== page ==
Nickie Coby (puppybraille) wrote,
Nickie Coby

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Five months

Ah, yes, the five month anniversary of the surgery. Lovely! I don't have too much to say about that riviting subject that hasn't been drilled into this blog before, so I won't write a long rambling post of where I'm at, other than to say that I am still getting stronger, and working on balance. Yesterday's accomplishment is that I can stand on the balance board, with only my thumbs touching the support I use. That was pretty cool.

Instead, I want to focus on the things that made a difference when I had the surgery. The people who worked with me the day of, and the day after the surgery were absolutely wonderful, and although I am avoiding any other surgical intervention for the rest of my life, I am so grateful that people were so caring, enpathetic and competent.

To give you an idea of how nervous I was, I had a blood pressure of 150/100. That's pretty high, even for me. The nurse who did my intake was excellent, asked me if I was nervous.
Me: "Yeah, I'm pretty nervous."
Her: "You don't look too bad.">
Me: "I just finished finals. I BS well."
Her: "A girl after my own heart. Just don't ly about anything I need to know okay?"
This kind of humor and energy helped me a lot. It made the big hospital environment seem a little less scary.

After surgery, as several people know, I wasn't exactly with it. I am so glad I don't know what I said just before surgery, or if all of my recollections are the only things that happened. I do remember wondering if the surgery had happened (yay good nerve blocks). I also remember asking for coffee from Brewberry's. I also remember crying, and trying to ly about the fact that I was crying. The nurse, who I suspect was a lot smarter than my drugged brain, just said okay.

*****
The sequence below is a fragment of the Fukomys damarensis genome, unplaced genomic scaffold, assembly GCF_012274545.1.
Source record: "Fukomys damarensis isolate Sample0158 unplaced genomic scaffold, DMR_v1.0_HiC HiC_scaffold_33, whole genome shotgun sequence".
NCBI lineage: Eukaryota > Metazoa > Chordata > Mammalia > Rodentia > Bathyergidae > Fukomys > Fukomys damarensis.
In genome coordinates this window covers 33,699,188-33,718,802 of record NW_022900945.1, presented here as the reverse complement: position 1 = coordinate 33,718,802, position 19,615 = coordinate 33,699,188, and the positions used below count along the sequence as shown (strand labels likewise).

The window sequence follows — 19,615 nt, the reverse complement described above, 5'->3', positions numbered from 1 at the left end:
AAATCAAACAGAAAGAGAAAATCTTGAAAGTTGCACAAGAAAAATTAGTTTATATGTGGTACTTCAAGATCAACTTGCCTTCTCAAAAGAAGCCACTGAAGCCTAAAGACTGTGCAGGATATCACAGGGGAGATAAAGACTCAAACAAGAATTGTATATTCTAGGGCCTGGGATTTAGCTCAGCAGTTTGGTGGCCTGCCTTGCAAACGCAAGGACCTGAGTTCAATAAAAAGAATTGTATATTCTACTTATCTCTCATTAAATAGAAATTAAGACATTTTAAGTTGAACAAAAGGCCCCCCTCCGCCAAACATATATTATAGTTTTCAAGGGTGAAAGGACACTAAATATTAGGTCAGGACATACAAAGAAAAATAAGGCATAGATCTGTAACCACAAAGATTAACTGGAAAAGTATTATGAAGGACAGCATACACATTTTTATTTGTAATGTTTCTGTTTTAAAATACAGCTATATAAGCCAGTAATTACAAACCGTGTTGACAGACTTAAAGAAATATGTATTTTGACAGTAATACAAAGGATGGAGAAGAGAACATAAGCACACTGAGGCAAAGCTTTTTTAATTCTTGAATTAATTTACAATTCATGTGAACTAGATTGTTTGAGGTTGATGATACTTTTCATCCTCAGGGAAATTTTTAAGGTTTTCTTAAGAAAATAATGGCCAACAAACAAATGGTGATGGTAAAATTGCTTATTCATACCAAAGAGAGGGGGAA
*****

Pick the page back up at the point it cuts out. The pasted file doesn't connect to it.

She was nice enough to give me ice chips, and wipe tears away. I don't cry easily, even when I need to, so if I am crying, I'm hitting where I think the bottom is, even if it's a false bottom. Since I expected bright lights, I was frightened that I'd gone blind because they now dim lights for patient comfort. The nurse's calm was incredibly helpful, and she didn't even laugh at me.

Getting to the room was when all things broke loose. For some reason, the naussea and vomiting got really bad after I was moved. The nurses were great about taking care of me, even though I doubt I was the most compliant patient ever, since I couldn't think straight. But the little things made the difference; a chance to use a toothbrush before bed, a cold washcloth on the back of my neck when I felt so awful, a piece of gauze over the call button so I'd know where it was, help getting an audio book in the morning when I felt better and needed something to do, little compliments about my ability t orient aroung a room while on pain meds and hopping behind a walker, reassurance that medicine is supposed to burn when going into an IV. All of these thingcombined made the hospital stay more bearable.

If I were to do anything differently, I would ask to have Julio stay over night, and possibly a human too. I was incredibly disoriented, and felt that way, partially because I couldn't be oriented to the room in my state. Having someone there to reassure me that the nurses were at the nurses station, not having a conversation in my room would have been helpful. I would also have taken a talking watch, or something so I could tell the time.

I didn't experience much ablism, and for that, I'm incredibly grateful. I've been vocal about that topic before, so I'll be quiet about it for now. But it's the little things that made the difference. Ideally, yes, the consent forms would be available in Braille. And there would be more information available for patients with disabilities, so that there wouldn't be so much disorientation. But overall, the experience was good, minus the whole surgery thing, of course.

I just felt like I needed some closure on that experience from this standpoint. So, as usual, I wrote about it.

Tags: disability related, guide dogs, health, surgery

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